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Thompson, Menges advance to general election for Court of Common Pleas judge

Logan Hullinger
York Dispatch

York City-based attorneys Sandra Thompson and Matt Menges will face off in the November municipal election for an open spot on the York County Court of Common Pleas.

With 99% of precincts reporting, Thompson won the Tuesday Democratic primary with 51.6% of the votes. Menges won over Republicans with 45.9% of the votes. 

York County Court of Common Pleas candidate Sandra Thompson, left, talks with York County Commission candidate Judith Higgins during a watch party at Rockfish Public House in York City Tuesday, May 21, 2019. Bill Kalina photo

"I'm thankful to still have confidence in those who elect Democratic candidates," Thompson said. "What needs to be done for the general (election) is to broaden the base of knowledge of who I am throughout the York community and do a better job of educating people when there's an election."

Menges didn't respond to inquiries for comment by deadline.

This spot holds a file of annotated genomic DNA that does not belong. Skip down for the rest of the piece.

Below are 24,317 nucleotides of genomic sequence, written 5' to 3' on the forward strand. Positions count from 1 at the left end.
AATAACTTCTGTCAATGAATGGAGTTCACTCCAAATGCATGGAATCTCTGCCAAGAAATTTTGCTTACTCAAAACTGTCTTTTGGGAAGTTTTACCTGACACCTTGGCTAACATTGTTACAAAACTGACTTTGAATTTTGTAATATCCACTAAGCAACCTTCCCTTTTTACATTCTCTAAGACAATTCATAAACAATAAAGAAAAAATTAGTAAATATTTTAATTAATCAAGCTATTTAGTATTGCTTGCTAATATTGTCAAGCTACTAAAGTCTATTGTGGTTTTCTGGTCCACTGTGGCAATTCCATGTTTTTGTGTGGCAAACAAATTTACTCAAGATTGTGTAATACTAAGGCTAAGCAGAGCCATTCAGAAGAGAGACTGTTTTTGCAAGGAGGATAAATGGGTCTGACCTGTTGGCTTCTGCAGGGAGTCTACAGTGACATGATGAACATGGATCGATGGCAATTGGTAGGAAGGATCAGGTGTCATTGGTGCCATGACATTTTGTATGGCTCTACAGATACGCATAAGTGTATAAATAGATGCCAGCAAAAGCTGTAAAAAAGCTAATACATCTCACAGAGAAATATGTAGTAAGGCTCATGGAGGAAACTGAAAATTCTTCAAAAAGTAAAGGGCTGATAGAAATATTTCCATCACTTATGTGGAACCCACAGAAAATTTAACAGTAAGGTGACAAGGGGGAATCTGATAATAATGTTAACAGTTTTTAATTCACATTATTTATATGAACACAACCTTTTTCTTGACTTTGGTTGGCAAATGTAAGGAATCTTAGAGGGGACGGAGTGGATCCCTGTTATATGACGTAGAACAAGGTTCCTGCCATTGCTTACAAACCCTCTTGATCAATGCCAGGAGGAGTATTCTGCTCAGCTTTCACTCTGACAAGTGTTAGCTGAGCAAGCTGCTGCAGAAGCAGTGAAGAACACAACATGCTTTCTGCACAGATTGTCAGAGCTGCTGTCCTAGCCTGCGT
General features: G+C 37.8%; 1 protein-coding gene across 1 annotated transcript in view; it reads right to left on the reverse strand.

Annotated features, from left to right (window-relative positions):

More:York County Bar Association biased against Christian conservatives, candidate says

The results go against the grain set by a survey of nearly 500 attorneys conducted by the York County Bar Association last month, which showed about 81% of respondents found the third candidate, Red Lion-based attorney Jonelle Eshbach, at least "qualified."

Matt Menges, right, handily defeated Republican challengers Sandra Thompson and Jonelle Harter Eshbach in the 19th District Judge of the Court of Common Pleas, Tuesday, May 21, 2019.
John A. Pavoncello photo

Menges, of Trinity Law, only received a 22.5% rating of at least “qualified," which he attributed to his conservative Christian values and the fact that he wasn't close with bar association members.

Thompson, who is the NAACP president and works at her own private law firm, was rated at least “qualified” by 18.8% of respondents. She also pointed to a lack of name recognition among the association's members.

But now she's one of two women from the African American golfing group The Sisters in the Fairway to win a contested primary election Tuesday. Sandra Harrison, the second woman, won the primary race for prothonotary.

The group of five made national headlines last year after former County Commissioner Steve Chronister — who lost his bid to get back on the board Tuesday — called the police on the group twice and was accused of discrimination.

The municipal election will take place Nov. 5. The winner will replace former York County Judge John S. Kennedy, who retired in 2017.

— Logan Hullinger can be reached at lhullinger@yorkdispatch.com or via Twitter at @LoganHullYD.